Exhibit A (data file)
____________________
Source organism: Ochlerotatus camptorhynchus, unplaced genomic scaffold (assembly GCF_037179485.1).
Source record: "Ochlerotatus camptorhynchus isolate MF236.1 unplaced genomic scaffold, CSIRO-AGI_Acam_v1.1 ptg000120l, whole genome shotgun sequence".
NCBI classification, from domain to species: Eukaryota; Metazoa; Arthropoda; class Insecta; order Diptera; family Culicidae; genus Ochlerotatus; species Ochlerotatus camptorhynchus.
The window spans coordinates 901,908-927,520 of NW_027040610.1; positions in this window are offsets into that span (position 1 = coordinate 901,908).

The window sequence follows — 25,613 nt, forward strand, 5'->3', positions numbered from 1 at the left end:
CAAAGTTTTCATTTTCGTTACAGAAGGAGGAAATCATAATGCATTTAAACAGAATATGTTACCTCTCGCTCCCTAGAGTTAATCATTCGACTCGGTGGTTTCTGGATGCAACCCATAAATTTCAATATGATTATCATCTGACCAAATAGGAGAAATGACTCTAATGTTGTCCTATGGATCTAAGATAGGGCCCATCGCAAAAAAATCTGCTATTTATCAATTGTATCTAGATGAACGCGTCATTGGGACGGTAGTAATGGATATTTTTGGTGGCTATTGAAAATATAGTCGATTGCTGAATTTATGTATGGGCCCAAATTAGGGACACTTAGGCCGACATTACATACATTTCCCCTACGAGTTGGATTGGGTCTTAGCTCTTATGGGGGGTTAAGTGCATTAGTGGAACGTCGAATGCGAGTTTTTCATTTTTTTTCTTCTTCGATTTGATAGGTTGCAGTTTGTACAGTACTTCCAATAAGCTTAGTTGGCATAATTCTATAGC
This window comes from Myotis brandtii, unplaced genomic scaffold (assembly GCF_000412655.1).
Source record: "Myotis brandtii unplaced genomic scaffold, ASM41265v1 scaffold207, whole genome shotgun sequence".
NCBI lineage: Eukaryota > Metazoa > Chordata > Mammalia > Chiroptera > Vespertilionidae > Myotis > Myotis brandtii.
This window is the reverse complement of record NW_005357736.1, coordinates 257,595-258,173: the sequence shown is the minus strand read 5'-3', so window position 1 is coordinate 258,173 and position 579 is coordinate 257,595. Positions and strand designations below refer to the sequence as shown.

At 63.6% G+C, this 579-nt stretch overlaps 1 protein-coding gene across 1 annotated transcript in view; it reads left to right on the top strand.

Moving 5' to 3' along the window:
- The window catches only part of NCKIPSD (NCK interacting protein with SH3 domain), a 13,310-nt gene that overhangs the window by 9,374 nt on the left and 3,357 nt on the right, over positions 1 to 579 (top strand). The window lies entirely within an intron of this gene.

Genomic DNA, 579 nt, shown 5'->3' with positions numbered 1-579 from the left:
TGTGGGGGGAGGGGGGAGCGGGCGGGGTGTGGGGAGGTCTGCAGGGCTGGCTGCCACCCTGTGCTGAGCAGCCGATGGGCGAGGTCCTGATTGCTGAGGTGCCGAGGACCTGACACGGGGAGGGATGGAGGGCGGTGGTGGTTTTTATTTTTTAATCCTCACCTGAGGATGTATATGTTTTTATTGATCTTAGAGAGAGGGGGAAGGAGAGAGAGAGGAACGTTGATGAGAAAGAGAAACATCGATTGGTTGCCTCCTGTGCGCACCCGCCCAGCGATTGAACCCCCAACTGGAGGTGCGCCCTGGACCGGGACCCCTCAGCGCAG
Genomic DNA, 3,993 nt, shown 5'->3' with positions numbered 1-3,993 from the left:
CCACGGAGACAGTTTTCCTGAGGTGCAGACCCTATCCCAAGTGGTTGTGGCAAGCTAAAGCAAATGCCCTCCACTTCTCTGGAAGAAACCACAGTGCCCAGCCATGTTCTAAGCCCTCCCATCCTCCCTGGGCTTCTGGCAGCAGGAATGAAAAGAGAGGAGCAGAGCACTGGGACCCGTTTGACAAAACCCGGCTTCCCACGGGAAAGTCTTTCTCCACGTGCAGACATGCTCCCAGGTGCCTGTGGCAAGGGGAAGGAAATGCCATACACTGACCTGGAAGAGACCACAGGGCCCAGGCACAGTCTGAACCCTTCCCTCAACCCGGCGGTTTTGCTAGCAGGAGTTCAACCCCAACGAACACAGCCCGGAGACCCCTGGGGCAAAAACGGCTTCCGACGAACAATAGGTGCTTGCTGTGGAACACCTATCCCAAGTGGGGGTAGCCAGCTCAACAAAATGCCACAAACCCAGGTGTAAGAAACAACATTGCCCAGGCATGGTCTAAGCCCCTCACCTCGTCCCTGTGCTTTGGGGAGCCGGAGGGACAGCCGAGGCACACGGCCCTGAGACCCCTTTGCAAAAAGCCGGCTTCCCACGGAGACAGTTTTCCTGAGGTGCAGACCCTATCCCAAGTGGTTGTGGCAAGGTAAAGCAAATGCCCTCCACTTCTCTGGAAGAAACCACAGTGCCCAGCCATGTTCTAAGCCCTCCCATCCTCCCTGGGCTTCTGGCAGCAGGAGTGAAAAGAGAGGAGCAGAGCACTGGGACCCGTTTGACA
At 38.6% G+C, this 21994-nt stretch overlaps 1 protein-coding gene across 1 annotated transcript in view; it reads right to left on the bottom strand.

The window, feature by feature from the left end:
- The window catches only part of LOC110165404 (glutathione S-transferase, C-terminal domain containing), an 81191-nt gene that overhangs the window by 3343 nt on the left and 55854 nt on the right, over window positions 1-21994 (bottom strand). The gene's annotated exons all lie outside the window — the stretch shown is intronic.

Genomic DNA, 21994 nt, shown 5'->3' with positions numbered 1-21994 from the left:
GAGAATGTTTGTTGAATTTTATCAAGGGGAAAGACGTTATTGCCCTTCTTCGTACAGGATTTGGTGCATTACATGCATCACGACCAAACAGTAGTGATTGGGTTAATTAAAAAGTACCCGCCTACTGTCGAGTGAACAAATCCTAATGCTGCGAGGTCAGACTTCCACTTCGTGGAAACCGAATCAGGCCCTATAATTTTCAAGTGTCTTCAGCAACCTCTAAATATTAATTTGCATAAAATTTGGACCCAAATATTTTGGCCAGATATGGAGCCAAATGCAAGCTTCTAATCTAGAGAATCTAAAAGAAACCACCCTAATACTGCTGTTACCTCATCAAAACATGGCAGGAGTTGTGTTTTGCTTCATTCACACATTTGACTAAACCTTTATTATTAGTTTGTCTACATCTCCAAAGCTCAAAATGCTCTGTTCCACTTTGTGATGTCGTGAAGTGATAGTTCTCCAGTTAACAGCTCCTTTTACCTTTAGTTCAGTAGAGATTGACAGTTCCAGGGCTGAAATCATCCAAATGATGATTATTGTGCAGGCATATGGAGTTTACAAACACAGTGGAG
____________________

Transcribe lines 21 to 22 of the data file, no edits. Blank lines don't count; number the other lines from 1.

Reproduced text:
Genomic DNA, 21994 nt, shown 5'->3' with positions numbered 1-21994 from the left:
GAGAATGTTTGTTGAATTTTATCAAGGGGAAAGACGTTATTGCCCTTCTTCGTACAGGATTTGGTGCATTACATGCATCACGACCAAACAGTAGTGATTGGGTTAATTAAAAAGTACCCGCCTACTGTCGAGTGAACAAATCCTAATGCTGCGAGGTCAGACTTCCACTTCGTGGAAACCGAATCAGGCCCTATAATTTTCAAGTGTCTTCAGCAACCTCTAAATATTAATTTGCATAAAATTTGGACCCAAATATTTTGGCCAGATATGGAGCCAAATGCAAGCTTCTAATCTAGAGAATCTAAAAGAAACCACCCTAATACTGCTGTTACCTCATCAAAACATGGCAGGAGTTGTGTTTTGCTTCATTCACACATTTGACTAAACCTTTATTATTAGTTTGTCTACATCTCCAAAGCTCAAAATGCTCTGTTCCACTTTGTGATGTCGTGAAGTGATAGTTCTCCAGTTAACAGCTCCTTTTACCTTTAGTTCAGTAGAGATTGACAGTTCCAGGGCTGAAATCATCCAAATGATGATTATTGTGCAGGCATATGGAGTTTACAAACACAGTGGAG